The biceps and the triceps are an antagonistic pair.

  • When the biceps muscle contracts, the forearm moves up.
  • When the triceps muscle contracts, the forearm moves down.This solves the problem. To lift the forearm, the biceps contracts and the triceps relaxes. To lower the forearm again, the triceps contracts and the biceps relaxes.

Tasks:

1. Box how muscles work.

2. Circle what attaches muscles to bones.

3. Underline what happens when muscles contract.

4. Underline why muscles need to work in antagonistic pairs.

5. Describe in your own words how antagonistic pairs work.

6. Explain in your own words how your forearm moves.

Reading exercise: Antibiotics and bacteria resistance

The following text is written for pupils with low reading ages to help them study the topic of antibiotics and bacteria resistance.

Before antibiotics

Think back to the last time you cut yourself. Can you imagine that cut becoming infected with bacteria – so seriously infected that you would die?

Before the discovery of antibiotics, there was nothing anybody could do. Bacteria could kill 80 percent of people with infected wounds.

Who would have thought a mouldy plate would lead to this?

In 1928, Alexander Fleming, a doctor at London’s St. Mary’s Hospital, found that a mould on a discarded plate had antibacterial properties. This mould was ‘penicillin’. Penicillin is an antibiotic.

Antibiotics kill bacteria and slow down their growth. A bacterium consists of one single cell and antibiotics disturb their cell functions. Antibiotics do not work against viruses because a virus consists of a DNA fragment instead of a cell.

Human life expectancy increased rapidly by eight years when antibiotics were first introduced in the 1930s.

Bacteria resistance

Within four years of penicillin being introduced onto the market, bacteria resistance was being reported. Bacteria resistance means that an antibiotic no longer kills the bacteria.

Today bacteria resistance against commonly used antibiotics is increasing rapidly around the world and a growing problem.

The Isolation and Detection of Starch – A Practical for Science Lessons

1 Goal

In this lab you will isolate starch from potatoes and investigate if different food samples contain starch. This is done with the help of Lugol’s solution (iodine/ potassium iodide solution).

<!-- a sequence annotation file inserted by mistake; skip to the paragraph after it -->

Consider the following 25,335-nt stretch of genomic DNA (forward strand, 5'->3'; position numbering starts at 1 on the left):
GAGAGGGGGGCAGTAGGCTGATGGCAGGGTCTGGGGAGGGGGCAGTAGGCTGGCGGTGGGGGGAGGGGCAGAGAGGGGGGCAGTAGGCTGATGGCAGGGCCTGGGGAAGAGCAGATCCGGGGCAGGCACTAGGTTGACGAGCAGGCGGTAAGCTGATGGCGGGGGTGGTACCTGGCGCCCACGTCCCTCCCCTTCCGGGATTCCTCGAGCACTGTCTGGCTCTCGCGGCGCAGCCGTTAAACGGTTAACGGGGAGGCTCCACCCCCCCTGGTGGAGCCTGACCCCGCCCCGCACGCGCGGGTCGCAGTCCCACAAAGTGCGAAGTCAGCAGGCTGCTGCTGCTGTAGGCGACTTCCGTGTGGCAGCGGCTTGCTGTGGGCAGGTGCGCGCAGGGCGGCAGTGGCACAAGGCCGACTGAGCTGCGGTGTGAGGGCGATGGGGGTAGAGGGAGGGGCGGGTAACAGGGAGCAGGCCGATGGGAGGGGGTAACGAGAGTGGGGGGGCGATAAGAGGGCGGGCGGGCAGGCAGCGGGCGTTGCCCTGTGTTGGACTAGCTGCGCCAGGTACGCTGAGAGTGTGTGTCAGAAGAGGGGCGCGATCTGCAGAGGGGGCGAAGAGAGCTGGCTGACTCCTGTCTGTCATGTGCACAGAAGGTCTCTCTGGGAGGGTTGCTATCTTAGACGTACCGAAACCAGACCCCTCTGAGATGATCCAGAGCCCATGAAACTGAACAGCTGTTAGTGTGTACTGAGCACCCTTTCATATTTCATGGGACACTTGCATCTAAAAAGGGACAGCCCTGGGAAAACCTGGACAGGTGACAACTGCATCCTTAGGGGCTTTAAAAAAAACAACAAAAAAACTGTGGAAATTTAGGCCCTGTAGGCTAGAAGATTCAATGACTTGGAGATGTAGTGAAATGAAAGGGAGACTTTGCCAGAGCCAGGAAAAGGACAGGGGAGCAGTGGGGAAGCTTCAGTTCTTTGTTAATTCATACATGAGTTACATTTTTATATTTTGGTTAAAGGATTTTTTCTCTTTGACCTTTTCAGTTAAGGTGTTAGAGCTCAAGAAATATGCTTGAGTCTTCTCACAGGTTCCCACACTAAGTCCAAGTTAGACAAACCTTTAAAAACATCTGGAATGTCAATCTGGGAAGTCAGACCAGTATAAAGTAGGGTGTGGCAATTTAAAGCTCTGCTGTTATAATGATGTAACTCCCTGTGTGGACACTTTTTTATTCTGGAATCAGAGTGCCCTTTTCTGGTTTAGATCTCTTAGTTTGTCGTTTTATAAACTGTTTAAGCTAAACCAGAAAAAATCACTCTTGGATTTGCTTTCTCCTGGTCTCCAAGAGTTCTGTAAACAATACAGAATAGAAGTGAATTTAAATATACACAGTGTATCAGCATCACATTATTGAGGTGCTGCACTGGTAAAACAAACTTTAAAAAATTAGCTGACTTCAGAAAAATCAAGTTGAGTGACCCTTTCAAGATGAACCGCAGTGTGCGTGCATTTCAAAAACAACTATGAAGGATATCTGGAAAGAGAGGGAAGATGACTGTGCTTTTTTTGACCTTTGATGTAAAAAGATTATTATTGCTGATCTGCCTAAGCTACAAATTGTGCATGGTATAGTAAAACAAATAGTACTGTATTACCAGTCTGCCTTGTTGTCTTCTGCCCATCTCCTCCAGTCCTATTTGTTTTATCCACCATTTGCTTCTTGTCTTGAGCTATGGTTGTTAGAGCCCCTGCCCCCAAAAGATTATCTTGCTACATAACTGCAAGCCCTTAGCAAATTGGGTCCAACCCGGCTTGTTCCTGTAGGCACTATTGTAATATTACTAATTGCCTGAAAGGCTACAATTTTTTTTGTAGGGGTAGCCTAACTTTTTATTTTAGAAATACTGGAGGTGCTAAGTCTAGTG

2 Introduction

Starch is an organic compounds that belongs to the carbohydrates. Carbohydrates are an energy storage for both plants and animals. Starch molecules are very long and the building blocks repeat themselves. They form long chains and belong to the so-called poly saccharides. The two building blocks of starch are amylose which forms spiral chains and amylopectin which forms branched chains. Both are built up from glucose rests which is why the chemical formula can generally be written as (C6H10O5)n. Starch can be found, e.g. in root crops and grains.

The presence of starch can be detected with with the help of Lugol’s solution which is a mixture of iodine and potassium iodide dissolve din water. Potassium iodide is added to increase iodine’s solubility in water. Iodine molecules (I2) are stored in the spiral chains of amylose when Lugol’s solution (brown solution due to the iodine) is added to the starch. This storage compound (”iodine starch”) causes a blue-black colour. A schematic of the compound is shown to the right in the figure above.

3 Materials and Chemicals

  • Two Potatoes
  • Different other foods: Flour, bacon, cheese, apples, pasta and rice are recommended
  • Lugol’s solution (= iodine/potassium iodide solution)
    – Preparation: Dissolve 10 g potassium iodide in 100 ml of distilled water. Then slowly add 5 g iodine crystals, while shaking. Finally, lter and store in a tightly stoppered brown glass bottle.
  • Knife and Spoon
  • Several Test Tubes with Gummy Plugs
  • Mortar
  • One 250 ml-Beaker and one 800 ml- or 1000 ml-Beaker
  • Heating plate
  • Linen cloth
  • Funnel
  • Two Bowls
  • Grater

    4 Implementation

    4.1 The isolation of starch

    First, the potatoes need to be cleaned and peeled. Thereafter, they are grated and put into a bowl. 500 ml of water are added and the mixture is stirred thoroughly with a spoon for at least five minutes. A linen cloth is placed in a funnel and the mixture is pressed through into a large beaker (800 ml or 1000 ml). A part of the grated potatoes, for example the cellulose, will stay behind in the linen cloth. The liquid in the large beaker needs to stand and rest for approximately ve minutes. Then more water is added, approximately 100 – 200 ml. The finely dispersed, solid starch particles will slowly settle at the bottom of the beaker. Afterwards, the
    water is decanted (= poured off). Then 100-200 ml of water are added again to